Aspect Ratio:

2.35 : 1
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Did You Know?

Trivia

Author Khaled Hosseini mentions in the commentary that the name on the door "Dr. Amani" is his homage to his medical school roommate. He mentions in the documentary "Words from the Kite Runner" also on the DVD that he, himself, was a practicing physician for eight and a half years before choosing to concentrate on writing after 'The Kite Runner' book became successful. See more »

Goofs

When Hassan first points the slingshot at the three big guys to save Amir it is crossed but in the next shot it appears to be normal again. See more »

Quotes

Baba: [regarding the mullahs, who teach that drinking alcohol is a sin] I piss on the beards of all those self-righteous monkeys.
See more »

Connections

Referenced in Daniel Tosh: Completely Serious (2007) See more »

Soundtracks

Yadi Rozgari Shereem
Written & Performed by Ahmad Zahir
Courtesy of Shabnam Zahir
See more »

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User Reviews

I hope Afghanistan shares a similar fate.
17 December 2007 | by jdesandoSee all my reviews

After seeing the prosthetic legs dropping from the sky by parachute in Kandahar (2001), one of the most memorable images in all of cinema, I wondered why there weren't more stories coming out of such a tumultuous country, tied to Americans forever by 9/11. And now I think I know why.

Such a beautifully-wrought adaptation of the wildly-popular novel of the same name, The Kite Runner is a model of fine film-making in almost all respects except one: It's too pat. So maybe Charlie Wilson's War will show me that films about Afghanistan will not revolve around formulae and clichés.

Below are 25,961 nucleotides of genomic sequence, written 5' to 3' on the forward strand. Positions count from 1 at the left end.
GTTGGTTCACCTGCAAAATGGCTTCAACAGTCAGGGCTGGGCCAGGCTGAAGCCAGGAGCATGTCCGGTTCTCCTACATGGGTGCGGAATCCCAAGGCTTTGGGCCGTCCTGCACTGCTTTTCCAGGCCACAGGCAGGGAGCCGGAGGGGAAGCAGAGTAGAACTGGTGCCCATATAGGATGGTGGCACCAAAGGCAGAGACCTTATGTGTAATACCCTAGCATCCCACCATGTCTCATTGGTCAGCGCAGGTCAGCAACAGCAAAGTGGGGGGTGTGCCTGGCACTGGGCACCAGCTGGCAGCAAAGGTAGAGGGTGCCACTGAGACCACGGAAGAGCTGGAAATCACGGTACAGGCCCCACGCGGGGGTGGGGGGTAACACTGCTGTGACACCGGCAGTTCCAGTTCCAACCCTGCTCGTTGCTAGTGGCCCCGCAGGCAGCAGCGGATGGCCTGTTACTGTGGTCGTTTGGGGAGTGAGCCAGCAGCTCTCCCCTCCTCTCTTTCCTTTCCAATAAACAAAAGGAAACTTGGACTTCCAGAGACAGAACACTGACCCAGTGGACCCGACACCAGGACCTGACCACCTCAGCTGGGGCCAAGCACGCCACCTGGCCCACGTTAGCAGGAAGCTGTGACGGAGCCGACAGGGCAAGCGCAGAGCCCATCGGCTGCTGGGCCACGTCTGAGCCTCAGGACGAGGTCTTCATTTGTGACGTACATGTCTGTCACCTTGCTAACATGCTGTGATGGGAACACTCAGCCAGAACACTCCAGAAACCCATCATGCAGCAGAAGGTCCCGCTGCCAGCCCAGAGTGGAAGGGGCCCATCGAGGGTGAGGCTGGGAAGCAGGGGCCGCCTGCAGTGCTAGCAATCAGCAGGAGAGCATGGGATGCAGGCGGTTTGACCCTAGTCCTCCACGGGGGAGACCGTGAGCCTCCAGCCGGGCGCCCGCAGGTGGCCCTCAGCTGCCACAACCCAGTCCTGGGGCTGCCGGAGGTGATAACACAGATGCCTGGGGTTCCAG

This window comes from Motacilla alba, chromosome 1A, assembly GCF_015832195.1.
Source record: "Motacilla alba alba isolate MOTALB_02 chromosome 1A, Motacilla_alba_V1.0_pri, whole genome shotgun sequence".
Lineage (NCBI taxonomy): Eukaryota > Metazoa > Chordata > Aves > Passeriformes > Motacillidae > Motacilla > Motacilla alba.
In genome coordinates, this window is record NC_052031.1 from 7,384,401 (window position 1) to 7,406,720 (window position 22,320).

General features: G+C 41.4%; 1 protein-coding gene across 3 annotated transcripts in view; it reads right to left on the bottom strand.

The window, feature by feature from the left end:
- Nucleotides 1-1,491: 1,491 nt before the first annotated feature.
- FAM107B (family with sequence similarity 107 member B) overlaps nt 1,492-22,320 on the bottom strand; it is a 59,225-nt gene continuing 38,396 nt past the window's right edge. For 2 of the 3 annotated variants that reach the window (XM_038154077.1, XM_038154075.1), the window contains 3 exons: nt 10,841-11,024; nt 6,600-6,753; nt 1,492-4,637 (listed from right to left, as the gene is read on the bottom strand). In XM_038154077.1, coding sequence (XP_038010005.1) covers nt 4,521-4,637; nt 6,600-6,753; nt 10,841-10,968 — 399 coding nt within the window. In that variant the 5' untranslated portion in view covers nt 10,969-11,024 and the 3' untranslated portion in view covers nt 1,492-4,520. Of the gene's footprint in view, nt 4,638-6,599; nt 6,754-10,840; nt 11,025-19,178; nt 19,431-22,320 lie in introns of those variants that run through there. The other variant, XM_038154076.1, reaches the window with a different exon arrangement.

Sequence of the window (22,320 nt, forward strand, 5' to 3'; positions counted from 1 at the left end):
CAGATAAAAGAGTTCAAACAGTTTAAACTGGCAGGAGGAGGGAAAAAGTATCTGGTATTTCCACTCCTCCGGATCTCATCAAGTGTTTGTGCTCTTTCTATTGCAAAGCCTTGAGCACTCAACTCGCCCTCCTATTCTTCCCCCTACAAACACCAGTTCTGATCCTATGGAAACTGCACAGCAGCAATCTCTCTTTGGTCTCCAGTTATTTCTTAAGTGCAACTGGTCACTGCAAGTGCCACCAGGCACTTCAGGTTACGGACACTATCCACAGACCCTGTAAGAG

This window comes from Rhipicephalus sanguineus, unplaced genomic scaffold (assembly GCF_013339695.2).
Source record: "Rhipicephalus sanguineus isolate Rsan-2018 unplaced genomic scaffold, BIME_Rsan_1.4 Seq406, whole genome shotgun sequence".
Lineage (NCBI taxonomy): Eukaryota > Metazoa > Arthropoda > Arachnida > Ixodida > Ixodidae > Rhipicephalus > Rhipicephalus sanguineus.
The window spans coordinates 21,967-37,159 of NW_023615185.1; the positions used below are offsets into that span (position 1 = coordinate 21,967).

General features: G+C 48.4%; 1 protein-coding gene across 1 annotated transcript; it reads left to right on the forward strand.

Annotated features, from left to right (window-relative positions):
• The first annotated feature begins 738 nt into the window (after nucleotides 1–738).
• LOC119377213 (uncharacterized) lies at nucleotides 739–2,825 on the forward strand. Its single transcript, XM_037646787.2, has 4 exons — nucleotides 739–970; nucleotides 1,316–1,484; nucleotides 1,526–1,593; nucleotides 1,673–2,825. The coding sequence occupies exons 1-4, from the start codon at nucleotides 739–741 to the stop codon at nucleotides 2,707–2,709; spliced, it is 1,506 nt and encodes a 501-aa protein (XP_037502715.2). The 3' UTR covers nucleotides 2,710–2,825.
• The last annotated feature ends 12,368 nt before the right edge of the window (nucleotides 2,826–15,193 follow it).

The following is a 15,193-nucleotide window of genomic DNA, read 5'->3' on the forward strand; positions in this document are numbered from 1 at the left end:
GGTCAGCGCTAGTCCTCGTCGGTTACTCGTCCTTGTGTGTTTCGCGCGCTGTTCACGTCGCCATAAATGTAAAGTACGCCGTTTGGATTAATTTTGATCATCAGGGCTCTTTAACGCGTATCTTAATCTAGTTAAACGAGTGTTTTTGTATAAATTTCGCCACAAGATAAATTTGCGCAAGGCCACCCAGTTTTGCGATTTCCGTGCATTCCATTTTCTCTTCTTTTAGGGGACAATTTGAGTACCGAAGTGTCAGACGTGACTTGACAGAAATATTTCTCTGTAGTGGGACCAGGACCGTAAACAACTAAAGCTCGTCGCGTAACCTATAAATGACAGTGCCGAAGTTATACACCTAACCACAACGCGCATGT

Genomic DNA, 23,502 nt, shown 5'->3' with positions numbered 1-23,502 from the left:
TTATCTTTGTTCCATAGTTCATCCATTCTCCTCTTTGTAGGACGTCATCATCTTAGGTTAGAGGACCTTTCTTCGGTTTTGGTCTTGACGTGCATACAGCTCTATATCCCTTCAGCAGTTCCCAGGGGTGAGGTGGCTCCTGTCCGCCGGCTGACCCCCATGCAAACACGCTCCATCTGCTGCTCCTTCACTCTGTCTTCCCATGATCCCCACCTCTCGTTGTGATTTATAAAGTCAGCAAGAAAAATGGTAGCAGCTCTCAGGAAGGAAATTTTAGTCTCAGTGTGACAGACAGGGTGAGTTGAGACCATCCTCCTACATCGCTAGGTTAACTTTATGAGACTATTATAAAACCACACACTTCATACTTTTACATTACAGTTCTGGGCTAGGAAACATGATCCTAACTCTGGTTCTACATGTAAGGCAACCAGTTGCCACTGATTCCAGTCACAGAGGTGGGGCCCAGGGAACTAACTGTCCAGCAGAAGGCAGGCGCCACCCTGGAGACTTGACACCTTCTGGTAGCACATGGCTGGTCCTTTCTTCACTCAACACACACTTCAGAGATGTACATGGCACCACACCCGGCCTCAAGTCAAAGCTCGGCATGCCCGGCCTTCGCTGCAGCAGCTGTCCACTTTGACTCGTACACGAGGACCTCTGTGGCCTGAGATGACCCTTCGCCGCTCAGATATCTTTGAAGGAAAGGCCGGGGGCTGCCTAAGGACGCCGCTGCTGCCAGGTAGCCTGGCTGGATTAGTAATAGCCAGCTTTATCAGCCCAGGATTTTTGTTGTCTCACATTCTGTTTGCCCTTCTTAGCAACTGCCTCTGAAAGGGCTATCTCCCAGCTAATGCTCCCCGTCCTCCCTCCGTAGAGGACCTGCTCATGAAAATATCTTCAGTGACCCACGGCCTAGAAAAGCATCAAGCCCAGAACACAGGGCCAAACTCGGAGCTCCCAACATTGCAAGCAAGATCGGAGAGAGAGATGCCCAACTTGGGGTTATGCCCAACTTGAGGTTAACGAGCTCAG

The redemption of the protagonist, Amir (Khalid Abdalla), has been told forever in literature and film, just not in Afghanistan. So no matter how tear-jerking the film may be, it is still a story told many times of a man who commits an egregious sin as a child but redeems himself in the end with an act of courage. Meanwhile, director Marc Forster and screenwriter David Beniof lace the film with the major motif, kite running, to such an ingenious extent that it not only ties in the hero's youth with his maturity, it also provides a figurative way of showing the desolation and hope of the country mixed of course with contradictory elements such as cutting string and blessed artificial legs.

Thus the film as metaphor is a success in showing the dismal past of a struggling country and its hopeful future. The cinematic images also emphasize this duality: The vistas with snow capped mountains and endless plains deflect the vision of a barren land where trees that manage to grow have been cut down by invaders, in this case 1979 Russia. The titular activity flourishes in large part because the arid, stony land offers few other possibilities. When the land is revisited in 2000, the limited country seems almost completely bereft of color and resources, a gray prison that parades adulterers to be stoned in the soccer stadium and little boys abused by an out-of-control Taliban.

But true to the formula, Amir has a second chance. I hope Afghanistan shares a similar fate.